1999 Duckhorn Napa Valley Cabernet Sauvignon

SKU #997956 94 points Wine Spectator

 *#6 on the Top 100 Wines of 2002* Dusty berry, currant, anise and cedary oak aromas follow through to a rich, concentrated core of flavors on the palate; yet for all its weight, there's a sense of suppleness and grace, with a rich curranty aftertaste. (JL)  (8/2002)

91 points Connoisseurs Guide

 7% Merlot; 7% Cabernet Franc; 1% Petit Verdot. Impressively concentrated black cherry fruitiness sits amidst a wealth of very rich oak and lightly loamy spice first in the deeply filled aromas and then again in the broad, slightly juicy, tannin-framed flavors that follow. If still on the tough and somewhat rugged side, the wine is entirely within the bounds of very young Cabernet, and its combination of depth, balance and fruity length make it a sure bet for long-term improvement. Practice patience with this one as it needs at least five years of age and will surely grow for twice that long.  (8/2002)

Stephen Tanzer's International Wine Cellar

 Bright ruby-red. Cassis, bitter chocolate, licorice, black pepper and mint on the nose. Juicy, spicy and firm, with concentrated fruit and an attractive creaminess at the core. Flavors of cassis and bitter chocolate in the mouth and on the strong, persistent, ripely tannic finish. Good serious cabernet. (ST)  (11/2002)

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Price: $64.99
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Varietal:

Cabernet Sauvignon and Blends

- Cabernet Sauvignon has come a long way from its role as a blending varietal, however dominant, in the wines of Bordeaux. Today it is the most planted red varietal in the world. Identified as a descendent of Cabernet Franc and Sauvignon Blanc, the late-ripening Cabernet Sauvignon needs to be planted in warmer climates to fully ripen. Its small berries can easily be identified for their distinctive blue color, thick skins and high tannins. And while the varietal has its own definitive characteristics: green pepper-like aromas and black currant flavors among them, it is perhaps most prized for its ability to convey terroir, vintage and winemaking. A relatively new varietal, Cabernet Sauvignon started making inroads into the wines of the M├ędoc and Graves in the late-18th century. Today it is also dominant in the up-and-coming Entre-Deux-Mers region of Bordeaux and can also be found in Southwest France. It is the companion varietal to Sangiovese in Italy's Super Tuscans and is planted all over Europe, stretching to lesser-known winegrowing regions like Russia and Lebanon. In the Americas Cabernet Sauvignon has found champions in every nook and cranny of California and among winemakers in Washington, where it complements plantings of Merlot. In South America, Cab thrives in Chile, but can also be found in smaller amounts in Argentina and even in Mexico.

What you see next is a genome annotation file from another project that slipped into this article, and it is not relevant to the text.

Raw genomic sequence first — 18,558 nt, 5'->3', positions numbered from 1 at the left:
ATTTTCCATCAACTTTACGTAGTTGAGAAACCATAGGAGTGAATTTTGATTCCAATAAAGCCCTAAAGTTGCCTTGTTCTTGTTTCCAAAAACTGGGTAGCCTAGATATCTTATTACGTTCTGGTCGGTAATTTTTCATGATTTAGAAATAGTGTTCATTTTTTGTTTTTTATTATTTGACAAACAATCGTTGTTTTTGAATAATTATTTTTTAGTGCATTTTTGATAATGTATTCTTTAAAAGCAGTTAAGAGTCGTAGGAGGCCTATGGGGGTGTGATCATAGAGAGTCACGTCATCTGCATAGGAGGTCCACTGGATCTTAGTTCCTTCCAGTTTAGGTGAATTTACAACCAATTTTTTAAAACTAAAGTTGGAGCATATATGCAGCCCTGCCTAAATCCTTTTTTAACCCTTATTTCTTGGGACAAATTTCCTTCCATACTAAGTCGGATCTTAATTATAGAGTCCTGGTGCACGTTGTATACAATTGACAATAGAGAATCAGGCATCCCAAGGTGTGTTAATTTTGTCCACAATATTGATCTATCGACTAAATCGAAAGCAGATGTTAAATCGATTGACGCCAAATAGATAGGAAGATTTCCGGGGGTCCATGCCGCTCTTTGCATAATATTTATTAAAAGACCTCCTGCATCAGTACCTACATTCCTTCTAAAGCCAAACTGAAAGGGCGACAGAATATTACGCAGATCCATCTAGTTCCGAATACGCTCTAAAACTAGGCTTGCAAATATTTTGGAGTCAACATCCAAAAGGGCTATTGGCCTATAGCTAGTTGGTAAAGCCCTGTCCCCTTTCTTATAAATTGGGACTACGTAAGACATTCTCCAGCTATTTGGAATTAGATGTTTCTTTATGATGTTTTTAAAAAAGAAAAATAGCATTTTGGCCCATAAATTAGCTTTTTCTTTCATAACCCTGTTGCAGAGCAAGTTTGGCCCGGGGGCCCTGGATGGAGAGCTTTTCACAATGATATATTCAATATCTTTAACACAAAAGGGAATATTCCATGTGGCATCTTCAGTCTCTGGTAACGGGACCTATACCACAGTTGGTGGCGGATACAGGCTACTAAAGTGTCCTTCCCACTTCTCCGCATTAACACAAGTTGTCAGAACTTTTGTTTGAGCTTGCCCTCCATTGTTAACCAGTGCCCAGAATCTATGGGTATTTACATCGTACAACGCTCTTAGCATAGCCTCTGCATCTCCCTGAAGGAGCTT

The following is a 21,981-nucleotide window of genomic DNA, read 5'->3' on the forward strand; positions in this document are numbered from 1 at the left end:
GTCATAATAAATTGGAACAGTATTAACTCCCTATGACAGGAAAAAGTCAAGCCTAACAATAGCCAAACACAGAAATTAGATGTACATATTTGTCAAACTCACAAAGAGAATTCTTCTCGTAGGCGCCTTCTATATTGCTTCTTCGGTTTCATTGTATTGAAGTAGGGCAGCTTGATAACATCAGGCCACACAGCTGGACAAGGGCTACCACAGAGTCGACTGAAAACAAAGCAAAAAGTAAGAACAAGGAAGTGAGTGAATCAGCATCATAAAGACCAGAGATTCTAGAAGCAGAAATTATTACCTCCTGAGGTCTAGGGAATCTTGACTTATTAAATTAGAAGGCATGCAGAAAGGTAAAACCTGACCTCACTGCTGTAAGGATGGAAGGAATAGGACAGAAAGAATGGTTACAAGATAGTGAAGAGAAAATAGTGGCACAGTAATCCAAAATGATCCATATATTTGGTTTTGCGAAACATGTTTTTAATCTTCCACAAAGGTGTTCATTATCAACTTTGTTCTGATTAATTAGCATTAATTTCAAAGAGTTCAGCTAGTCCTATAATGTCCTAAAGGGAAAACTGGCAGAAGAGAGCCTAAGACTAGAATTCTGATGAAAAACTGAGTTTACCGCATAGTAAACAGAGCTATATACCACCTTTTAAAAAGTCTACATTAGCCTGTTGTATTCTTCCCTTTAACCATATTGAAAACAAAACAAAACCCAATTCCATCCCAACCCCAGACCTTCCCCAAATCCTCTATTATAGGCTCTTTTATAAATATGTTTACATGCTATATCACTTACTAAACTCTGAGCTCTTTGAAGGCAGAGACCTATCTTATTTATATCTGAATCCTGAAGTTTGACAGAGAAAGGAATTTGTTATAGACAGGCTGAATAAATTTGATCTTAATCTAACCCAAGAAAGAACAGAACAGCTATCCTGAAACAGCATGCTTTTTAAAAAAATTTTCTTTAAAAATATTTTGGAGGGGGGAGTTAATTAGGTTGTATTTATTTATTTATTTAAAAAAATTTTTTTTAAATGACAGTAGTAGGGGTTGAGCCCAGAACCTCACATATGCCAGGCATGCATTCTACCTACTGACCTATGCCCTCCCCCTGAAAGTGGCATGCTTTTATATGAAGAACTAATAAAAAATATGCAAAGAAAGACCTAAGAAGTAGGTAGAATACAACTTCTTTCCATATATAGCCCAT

Country:

United States

- When people consider domestic wine, they normally think about the state of California. The fine viticultural Region within California, including the Napa Valley, Sonoma, Santa Cruz Mountains, Mendocino and Santa Barbara, are capable of growing grapes of world-class quality. But there's plenty of fabulous wine coming from other states, too. Oregon, Washington and New York are also causing eyebrows (and glassware) to be raised around the world. Click for a list of bestselling items from the United States.
Sub-Region:

California

- With the explosive growth that California's wine industry has seen the past several years, it's easy to view winemaking and grape growing in the Golden State as a recent phenomenon. And while it's true that California's viticultural history is brief compared to several European countries, this state's roots date back well over 200 years. Due to the enormous response to California wine within the United States and worldwide, there are thousands of excellent and diverse wines being produced within the state each year. For our entire selection of California wines, please visit this link.
Specific Appellation:

Napa Valley

- America's most famous wine region, which encompasses a varied geographical territory running about 20 miles long from the San Francisco Bay northward to the foot of Mount St. Helena. Napa's great diversity, both in terms of climate and terroir, has led to the creation of a number of smaller AVAs like Stags Leap District, Rutherford, Howell Mountain, Oakville and Mount Veeder, among others. Cabernet and chardonnay still reign supreme, but just about everything under the sun is grown in Napa Valley, in quality levels ranging from $2 jug wine to $500 a bottle California cab.